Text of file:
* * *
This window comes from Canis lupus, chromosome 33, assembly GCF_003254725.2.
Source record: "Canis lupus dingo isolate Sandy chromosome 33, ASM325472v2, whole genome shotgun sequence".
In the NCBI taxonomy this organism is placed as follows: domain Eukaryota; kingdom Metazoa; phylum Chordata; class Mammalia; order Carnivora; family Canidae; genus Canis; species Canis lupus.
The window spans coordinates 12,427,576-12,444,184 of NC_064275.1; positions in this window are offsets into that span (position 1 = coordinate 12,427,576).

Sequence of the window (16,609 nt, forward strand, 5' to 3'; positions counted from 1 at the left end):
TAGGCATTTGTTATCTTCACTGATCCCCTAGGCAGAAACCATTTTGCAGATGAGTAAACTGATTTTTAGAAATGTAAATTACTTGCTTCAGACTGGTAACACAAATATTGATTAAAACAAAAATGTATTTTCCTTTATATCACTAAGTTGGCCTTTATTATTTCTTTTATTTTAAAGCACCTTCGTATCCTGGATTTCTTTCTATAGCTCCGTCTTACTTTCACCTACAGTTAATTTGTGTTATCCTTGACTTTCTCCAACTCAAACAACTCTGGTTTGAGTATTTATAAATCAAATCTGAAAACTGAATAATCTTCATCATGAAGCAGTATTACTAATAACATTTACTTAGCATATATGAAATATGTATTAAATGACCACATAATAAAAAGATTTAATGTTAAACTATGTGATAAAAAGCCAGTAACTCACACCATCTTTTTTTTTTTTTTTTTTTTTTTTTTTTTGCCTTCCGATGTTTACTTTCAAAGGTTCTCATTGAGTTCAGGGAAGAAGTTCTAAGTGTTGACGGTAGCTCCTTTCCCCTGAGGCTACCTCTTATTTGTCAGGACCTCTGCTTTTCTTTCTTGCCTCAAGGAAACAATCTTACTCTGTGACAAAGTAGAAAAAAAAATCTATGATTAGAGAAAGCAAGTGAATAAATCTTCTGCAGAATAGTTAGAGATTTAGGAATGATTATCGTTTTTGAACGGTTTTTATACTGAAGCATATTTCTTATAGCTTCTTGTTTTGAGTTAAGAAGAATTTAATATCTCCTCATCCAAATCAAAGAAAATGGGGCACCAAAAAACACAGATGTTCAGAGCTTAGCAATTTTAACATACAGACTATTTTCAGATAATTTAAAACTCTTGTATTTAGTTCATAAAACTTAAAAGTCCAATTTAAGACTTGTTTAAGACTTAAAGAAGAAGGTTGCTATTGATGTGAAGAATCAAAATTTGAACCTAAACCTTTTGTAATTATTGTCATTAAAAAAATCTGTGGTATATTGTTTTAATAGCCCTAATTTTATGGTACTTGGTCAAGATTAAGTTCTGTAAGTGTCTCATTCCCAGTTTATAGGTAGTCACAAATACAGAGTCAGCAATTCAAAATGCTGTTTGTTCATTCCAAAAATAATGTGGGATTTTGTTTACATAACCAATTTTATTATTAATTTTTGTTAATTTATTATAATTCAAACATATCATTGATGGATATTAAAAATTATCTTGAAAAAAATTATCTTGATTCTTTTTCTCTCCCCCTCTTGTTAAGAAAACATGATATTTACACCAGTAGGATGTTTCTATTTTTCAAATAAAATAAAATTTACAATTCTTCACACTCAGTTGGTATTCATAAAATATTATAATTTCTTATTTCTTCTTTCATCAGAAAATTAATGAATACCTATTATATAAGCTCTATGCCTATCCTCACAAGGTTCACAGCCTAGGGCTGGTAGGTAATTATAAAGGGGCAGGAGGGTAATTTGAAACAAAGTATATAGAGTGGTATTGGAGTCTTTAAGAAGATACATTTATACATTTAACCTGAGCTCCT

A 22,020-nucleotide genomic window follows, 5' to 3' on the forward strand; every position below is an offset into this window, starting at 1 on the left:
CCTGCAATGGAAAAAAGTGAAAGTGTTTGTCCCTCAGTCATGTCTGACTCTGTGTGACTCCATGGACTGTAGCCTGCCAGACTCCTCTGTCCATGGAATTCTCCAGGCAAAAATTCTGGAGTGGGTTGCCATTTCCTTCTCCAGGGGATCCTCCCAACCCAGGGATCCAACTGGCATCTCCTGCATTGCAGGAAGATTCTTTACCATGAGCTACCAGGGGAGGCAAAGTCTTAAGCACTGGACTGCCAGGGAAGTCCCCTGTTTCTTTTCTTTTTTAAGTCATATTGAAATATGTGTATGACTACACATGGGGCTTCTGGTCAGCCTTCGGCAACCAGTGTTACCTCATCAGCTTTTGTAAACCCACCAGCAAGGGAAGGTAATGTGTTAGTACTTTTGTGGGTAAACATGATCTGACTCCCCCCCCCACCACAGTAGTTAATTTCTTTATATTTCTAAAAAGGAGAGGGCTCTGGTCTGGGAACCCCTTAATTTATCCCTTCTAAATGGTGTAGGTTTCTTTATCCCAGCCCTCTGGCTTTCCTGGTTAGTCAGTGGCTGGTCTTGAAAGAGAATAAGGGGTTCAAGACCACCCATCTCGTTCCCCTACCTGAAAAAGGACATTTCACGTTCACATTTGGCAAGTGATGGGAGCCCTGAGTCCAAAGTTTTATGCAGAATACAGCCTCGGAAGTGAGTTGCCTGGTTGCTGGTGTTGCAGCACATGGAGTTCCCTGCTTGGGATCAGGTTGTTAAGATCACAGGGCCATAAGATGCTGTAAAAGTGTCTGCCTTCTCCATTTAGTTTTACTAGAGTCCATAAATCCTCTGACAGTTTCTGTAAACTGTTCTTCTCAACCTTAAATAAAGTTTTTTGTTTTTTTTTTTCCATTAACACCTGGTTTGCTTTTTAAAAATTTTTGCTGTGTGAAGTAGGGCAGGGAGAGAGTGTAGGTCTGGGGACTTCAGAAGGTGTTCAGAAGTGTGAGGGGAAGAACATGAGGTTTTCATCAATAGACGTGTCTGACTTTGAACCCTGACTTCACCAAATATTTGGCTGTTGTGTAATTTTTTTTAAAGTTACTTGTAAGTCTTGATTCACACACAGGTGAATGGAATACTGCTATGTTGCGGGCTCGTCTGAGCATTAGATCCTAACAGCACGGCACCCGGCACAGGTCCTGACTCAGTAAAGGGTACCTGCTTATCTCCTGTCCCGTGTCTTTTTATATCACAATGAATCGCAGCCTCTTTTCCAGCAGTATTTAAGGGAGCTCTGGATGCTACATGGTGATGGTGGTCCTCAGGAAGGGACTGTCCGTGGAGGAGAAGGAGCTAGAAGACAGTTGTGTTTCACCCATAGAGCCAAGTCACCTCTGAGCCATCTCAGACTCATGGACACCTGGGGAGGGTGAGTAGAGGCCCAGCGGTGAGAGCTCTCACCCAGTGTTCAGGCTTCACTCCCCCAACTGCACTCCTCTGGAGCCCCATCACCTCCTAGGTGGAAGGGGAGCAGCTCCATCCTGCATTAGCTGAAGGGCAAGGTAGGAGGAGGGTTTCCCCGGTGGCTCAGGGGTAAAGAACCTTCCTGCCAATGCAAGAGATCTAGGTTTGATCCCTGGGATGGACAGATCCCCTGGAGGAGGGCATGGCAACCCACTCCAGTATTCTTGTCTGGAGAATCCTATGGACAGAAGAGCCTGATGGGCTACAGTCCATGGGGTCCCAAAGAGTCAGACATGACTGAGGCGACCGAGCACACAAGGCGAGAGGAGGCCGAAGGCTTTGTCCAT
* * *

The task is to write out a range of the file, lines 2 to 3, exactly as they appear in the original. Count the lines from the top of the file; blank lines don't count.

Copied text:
Source record: "Canis lupus dingo isolate Sandy chromosome 33, ASM325472v2, whole genome shotgun sequence".
In the NCBI taxonomy this organism is placed as follows: domain Eukaryota; kingdom Metazoa; phylum Chordata; class Mammalia; order Carnivora; family Canidae; genus Canis; species Canis lupus.